Use this URL to cite or link to this record in EThOS: http://ethos.bl.uk/OrderDetails.do?uin=uk.bl.ethos.486961
Title: The effects of logging on understorey birds in Borneo
Author: Mead, Claire
Awarding Body: Manchester Metropolitan University
Current Institution: Manchester Metropolitan University
Date of Award: 2008
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Abstract:
Studies have established that birds are affected by logging and largely adversely. However, which species are affected, and to what degree, remains unanswered. In particular there is a need to establish why birds decline. Studies show insectivores to be the most vulnerable, but factors affecting insectivorous bird survival are unknown. The purpose of this study is to confirm which species are vulnerable, and the reason why. This study demonstrates the high proportion of understorey bird species which are affected by logging and the large extent by which most species are adversely affected. Not only did the majority (about 80%) decline, but two-thirds of species were severely affected (declined by 50% or more), and a third exhibited acute decline (of over 75%). Only generalists and nectivores are not adversely affected by logging. The abundance of understorey invertebrates also declines following logging. Howwever, pertinent to insectivorous birds, this decline is more significant for the prey groups. It is dependent on substrate, and becomes more severe in drought. For this reason temporal changes in prey availability are likely to be as important as determinants of local bird densities as mean prey availability in logged forest. The lower range of prey availability is likely to be a critical factor in bird persistence in logged forest. Results indicate that drought is the mechanism through which habitat disturbance causes a decline in prey abundance. This decline in arthropods appears to directly impact on insectivorous birds such as babblers. Arthropods (at least those that are bird prey) and babblers are associated with microhabitats that are uncommon in logged forest. The response of three arthropod communities (foliage, ground and suspended litter) to disturbance depends upon how the logged microhabitats available approximate the natural microhabitats they prefer. Skids and gaps are avoided, and arthropod abundance depends directly upon the availability of preferred and usable microhabitats. Such microhabitat becomes increasingly rare with increased severity of disturbance. Insectivorous birds decline because optimium foraging sites are rarely available, and they experience a decline in prey availability. The decline in density of babblers is due at least in part to prey scarcity. The foraging success of babblers declines in logged forest, on average by 80%. Logged attack rates are universally lower (for all 15 species) than those of undisturbed forest. Arboreal, low level and terrestrial babblers all have a lower attack yield in logged forest, which suggests that babblers consume less prey in logged forest than in primary forest. Foraging preferences also explain the relative decline of babblers. The foraging strategy of babblers dictates how vulnerable they will be to logging, and it is clear that it is specialisation specifically that causes species decline. This graduated response to logging can also be predicted on the basis of microhabitat use, and is also explained by the magnitude of disturbance. Understorey birds show greatest decline in abundance where the degree of disturbance is most severe. This implies that forest management could greatly affect bird survival.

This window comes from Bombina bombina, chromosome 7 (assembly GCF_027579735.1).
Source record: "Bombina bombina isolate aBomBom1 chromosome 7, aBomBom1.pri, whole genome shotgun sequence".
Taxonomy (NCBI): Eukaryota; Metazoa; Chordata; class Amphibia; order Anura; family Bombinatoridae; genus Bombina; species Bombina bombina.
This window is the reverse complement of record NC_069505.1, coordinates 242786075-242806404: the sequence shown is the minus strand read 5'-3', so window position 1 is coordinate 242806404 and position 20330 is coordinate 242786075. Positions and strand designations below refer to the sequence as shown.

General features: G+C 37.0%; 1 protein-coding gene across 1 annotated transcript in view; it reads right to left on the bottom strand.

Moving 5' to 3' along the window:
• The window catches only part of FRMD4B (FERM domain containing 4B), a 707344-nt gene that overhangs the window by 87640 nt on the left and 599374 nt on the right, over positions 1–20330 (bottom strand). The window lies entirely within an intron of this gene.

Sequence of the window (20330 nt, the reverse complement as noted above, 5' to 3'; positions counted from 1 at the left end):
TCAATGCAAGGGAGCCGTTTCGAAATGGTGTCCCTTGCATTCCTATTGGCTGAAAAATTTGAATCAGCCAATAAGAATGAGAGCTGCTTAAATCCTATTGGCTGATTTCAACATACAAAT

Supervisor: Not available Sponsor: Not available
Qualification Name: Thesis (Ph.D.) Qualification Level: Doctoral
EThOS ID: uk.bl.ethos.486961  DOI: Not available
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